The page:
Japan’s Suntory Holdings Limited, one of the world’s leading consumer beverage companies, and Anellotech, a sustainable technology company focused on producing cost-competitive renewable chemicals from non-food biomass, have entered into the next phase of a strategic partnership focused on advancing the development and commercialization of cost-competitive 100% bio-based plastics for use in beverage bottles. Suntory’s beverage brands include Orangina, Schweppes, Ribena, Lucozade, and BRAND’S, as well as major alcohol brands Yamazaki, Hibiki, Jim Beam, Courvoisier, and Château Lagrange.
The partnership, which began in 2012 under a collaboration agreement, has provided more than $15 million in funding to date. Suntory currently uses 30% plant-derived materials for their Mineral Water Suntory Tennensui brands and is pursuing the development of a 100% bio-bottle through this partnership.
The Anellotech alliance with Suntory supports the development of bio-aromatics including bio-paraxylene, the key component needed to make 100% bio-based PET for use in beverage bottles. As an integral component in the bio-based value chain, Anellotech’s Bio-TCat™ proprietary thermal catalytic biomass conversion technology cost-competitively produces “drop in” green aromatics, including paraxylene and benzene, from non-food biomass.
According to Anellotech, the announcement of the new phase of the project marks a major milestone in making 100% bio-based polyester and bio-based PET bottles a reality. With construction now complete on the supplier’s new, fully integrated TCat-8 development and testing facility, Anellotech is ready to commence installation with the groundbreaking scheduled for late January 2016.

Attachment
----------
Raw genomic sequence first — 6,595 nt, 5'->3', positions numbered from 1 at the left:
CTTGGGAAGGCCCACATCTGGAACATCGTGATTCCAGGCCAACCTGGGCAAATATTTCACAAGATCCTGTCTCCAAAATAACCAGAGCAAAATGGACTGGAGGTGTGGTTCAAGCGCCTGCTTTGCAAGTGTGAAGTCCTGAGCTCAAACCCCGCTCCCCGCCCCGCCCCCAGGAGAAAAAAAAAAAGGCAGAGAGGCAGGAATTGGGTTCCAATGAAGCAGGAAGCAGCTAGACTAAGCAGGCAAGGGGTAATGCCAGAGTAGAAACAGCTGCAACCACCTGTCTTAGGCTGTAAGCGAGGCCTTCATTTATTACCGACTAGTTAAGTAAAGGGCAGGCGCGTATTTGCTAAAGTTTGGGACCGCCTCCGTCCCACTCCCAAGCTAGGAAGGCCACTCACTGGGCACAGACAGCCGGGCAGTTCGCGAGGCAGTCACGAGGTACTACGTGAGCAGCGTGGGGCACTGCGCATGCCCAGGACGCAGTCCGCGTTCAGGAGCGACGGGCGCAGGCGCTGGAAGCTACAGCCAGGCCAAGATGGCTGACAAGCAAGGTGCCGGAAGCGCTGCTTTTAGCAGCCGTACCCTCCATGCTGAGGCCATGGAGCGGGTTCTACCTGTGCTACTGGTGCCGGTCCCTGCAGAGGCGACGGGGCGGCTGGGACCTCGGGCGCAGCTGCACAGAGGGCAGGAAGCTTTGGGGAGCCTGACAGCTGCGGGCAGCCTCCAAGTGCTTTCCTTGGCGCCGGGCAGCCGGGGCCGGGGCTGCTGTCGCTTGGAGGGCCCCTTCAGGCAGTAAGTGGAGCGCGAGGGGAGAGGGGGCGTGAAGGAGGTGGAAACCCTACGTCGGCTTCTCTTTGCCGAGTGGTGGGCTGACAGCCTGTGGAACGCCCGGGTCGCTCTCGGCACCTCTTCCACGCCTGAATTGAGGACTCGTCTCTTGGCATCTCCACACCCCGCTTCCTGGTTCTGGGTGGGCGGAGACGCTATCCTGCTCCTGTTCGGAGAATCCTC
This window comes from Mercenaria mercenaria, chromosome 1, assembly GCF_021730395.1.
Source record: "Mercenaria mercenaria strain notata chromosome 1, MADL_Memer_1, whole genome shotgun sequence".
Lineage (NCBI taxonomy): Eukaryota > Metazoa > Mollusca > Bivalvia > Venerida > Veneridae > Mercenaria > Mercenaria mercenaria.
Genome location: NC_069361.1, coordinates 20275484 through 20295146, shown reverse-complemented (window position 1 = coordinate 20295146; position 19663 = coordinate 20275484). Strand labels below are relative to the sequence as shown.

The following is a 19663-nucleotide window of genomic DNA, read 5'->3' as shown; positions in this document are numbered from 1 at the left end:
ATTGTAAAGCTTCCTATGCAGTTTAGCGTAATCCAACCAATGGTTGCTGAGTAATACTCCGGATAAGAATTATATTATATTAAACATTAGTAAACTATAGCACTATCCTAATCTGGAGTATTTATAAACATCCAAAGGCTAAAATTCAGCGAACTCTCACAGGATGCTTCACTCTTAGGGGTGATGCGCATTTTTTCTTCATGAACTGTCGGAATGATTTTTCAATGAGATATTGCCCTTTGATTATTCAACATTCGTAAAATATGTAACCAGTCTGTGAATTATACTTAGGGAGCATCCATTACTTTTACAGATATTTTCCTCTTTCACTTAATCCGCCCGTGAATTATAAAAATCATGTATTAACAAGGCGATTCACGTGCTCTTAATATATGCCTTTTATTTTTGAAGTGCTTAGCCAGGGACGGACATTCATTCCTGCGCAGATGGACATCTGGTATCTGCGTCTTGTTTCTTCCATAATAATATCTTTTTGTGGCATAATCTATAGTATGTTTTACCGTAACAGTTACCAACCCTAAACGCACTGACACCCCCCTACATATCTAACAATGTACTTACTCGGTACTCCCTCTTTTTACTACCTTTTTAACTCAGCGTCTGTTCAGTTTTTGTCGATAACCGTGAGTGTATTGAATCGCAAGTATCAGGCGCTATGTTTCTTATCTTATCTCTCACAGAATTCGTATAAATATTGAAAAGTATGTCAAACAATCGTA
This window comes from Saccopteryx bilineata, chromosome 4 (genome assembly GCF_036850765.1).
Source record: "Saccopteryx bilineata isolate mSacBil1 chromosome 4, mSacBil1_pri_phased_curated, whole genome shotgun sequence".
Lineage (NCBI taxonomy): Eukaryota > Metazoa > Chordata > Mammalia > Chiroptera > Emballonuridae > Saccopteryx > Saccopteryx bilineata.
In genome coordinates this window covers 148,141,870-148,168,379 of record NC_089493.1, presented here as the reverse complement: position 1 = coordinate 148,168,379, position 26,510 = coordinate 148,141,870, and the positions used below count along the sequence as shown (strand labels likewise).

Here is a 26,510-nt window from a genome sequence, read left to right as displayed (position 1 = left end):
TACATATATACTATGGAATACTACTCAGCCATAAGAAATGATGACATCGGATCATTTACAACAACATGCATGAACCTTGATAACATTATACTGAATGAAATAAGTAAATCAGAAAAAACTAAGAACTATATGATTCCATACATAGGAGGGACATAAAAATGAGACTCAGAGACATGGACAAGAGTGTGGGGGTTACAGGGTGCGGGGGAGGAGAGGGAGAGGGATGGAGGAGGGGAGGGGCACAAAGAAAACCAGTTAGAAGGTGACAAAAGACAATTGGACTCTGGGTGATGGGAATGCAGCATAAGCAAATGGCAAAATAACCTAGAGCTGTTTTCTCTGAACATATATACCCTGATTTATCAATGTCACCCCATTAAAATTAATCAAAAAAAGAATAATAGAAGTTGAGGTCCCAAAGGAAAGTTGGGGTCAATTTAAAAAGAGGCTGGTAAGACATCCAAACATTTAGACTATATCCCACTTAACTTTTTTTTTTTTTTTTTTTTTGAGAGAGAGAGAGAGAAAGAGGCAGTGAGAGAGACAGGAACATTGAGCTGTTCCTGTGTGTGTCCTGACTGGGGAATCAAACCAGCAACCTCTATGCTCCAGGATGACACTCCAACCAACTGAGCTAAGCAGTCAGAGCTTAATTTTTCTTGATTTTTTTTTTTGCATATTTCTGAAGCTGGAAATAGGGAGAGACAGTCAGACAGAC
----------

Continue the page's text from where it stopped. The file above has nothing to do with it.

Operational in 2016, this 25-m-tall unit will confirm the viability and suitability of the Bio-TCat process for scale-up, and will generate the data needed to design commercial plants using Bio-TCat technology. The TCat-8 unit was jointly designed by Anellotech and its R&D partner IFP Energies nouvelles (IFPEN), and will use a novel catalyst under joint development by Anellotech and Johnson Matthey. After verification of the continuous operation of TCat-8, Suntory plans to move ahead with studies to consider the development of the first commercial-scale Bio-TCat plant.
“By focusing on the development of substitute materials to replace petroleum in making everyday consumer products, we are expanding our commitment to reduce the environmental burden of beverage packaging, including reduction of CO2 greenhouse gas emissions,” said Munehiko Takada, Head of the Packaging Material Development Department at Suntory. “We are pleased with the progress Anellotech and its industry-leading partners have made, which gives us confidence in their ability to develop and commercialize a sustainable and cost-effective process for producing bio-based aromatics.”
Suntory joins Anellotech’s existing partners IFPEN, Axens, Johnson Matthey, and a multinational corporate investor, which has provided a $7 million equity investment, the first portion of a total $10 million investment.
By starting from cost-advantaged feedstock and employing a solid catalyst in just one fluid-bed reactor, Anellotech’s process can produce the 100% bio-based aromatic chemicals that are used to make many plastics, the company explains. By going directly from biomass to BTX in this one reactor, Anellotech does not make a highly oxygenated bio-oil intermediate product often seen in multi-step pyrolysis processes, and avoids the need to add substantial amounts of costly hydrogen.